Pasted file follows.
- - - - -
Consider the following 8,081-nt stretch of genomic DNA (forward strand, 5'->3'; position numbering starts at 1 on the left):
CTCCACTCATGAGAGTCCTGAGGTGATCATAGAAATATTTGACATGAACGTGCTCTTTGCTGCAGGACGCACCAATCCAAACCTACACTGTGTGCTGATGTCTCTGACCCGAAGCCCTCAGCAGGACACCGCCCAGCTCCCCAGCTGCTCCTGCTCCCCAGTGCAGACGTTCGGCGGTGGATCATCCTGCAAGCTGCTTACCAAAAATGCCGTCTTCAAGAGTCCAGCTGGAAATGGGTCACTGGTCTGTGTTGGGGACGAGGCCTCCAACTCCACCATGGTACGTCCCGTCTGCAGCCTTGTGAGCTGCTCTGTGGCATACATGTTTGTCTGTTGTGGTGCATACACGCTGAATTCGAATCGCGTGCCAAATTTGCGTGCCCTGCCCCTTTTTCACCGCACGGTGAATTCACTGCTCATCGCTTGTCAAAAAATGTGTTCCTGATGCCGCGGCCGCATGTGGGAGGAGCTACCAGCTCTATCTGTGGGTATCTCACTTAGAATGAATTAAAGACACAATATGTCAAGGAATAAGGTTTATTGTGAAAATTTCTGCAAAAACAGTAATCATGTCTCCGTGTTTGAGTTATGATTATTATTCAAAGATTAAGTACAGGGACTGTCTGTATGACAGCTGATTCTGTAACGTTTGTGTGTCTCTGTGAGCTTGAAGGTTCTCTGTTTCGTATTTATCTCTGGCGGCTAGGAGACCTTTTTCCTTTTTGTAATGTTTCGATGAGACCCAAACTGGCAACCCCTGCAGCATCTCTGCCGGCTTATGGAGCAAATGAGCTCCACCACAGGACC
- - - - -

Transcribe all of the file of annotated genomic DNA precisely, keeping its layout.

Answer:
Consider the following 8,081-nt stretch of genomic DNA (forward strand, 5'->3'; position numbering starts at 1 on the left):
CTCCACTCATGAGAGTCCTGAGGTGATCATAGAAATATTTGACATGAACGTGCTCTTTGCTGCAGGACGCACCAATCCAAACCTACACTGTGTGCTGATGTCTCTGACCCGAAGCCCTCAGCAGGACACCGCCCAGCTCCCCAGCTGCTCCTGCTCCCCAGTGCAGACGTTCGGCGGTGGATCATCCTGCAAGCTGCTTACCAAAAATGCCGTCTTCAAGAGTCCAGCTGGAAATGGGTCACTGGTCTGTGTTGGGGACGAGGCCTCCAACTCCACCATGGTACGTCCCGTCTGCAGCCTTGTGAGCTGCTCTGTGGCATACATGTTTGTCTGTTGTGGTGCATACACGCTGAATTCGAATCGCGTGCCAAATTTGCGTGCCCTGCCCCTTTTTCACCGCACGGTGAATTCACTGCTCATCGCTTGTCAAAAAATGTGTTCCTGATGCCGCGGCCGCATGTGGGAGGAGCTACCAGCTCTATCTGTGGGTATCTCACTTAGAATGAATTAAAGACACAATATGTCAAGGAATAAGGTTTATTGTGAAAATTTCTGCAAAAACAGTAATCATGTCTCCGTGTTTGAGTTATGATTATTATTCAAAGATTAAGTACAGGGACTGTCTGTATGACAGCTGATTCTGTAACGTTTGTGTGTCTCTGTGAGCTTGAAGGTTCTCTGTTTCGTATTTATCTCTGGCGGCTAGGAGACCTTTTTCCTTTTTGTAATGTTTCGATGAGACCCAAACTGGCAACCCCTGCAGCATCTCTGCCGGCTTATGGAGCAAATGAGCTCCACCACAGGACC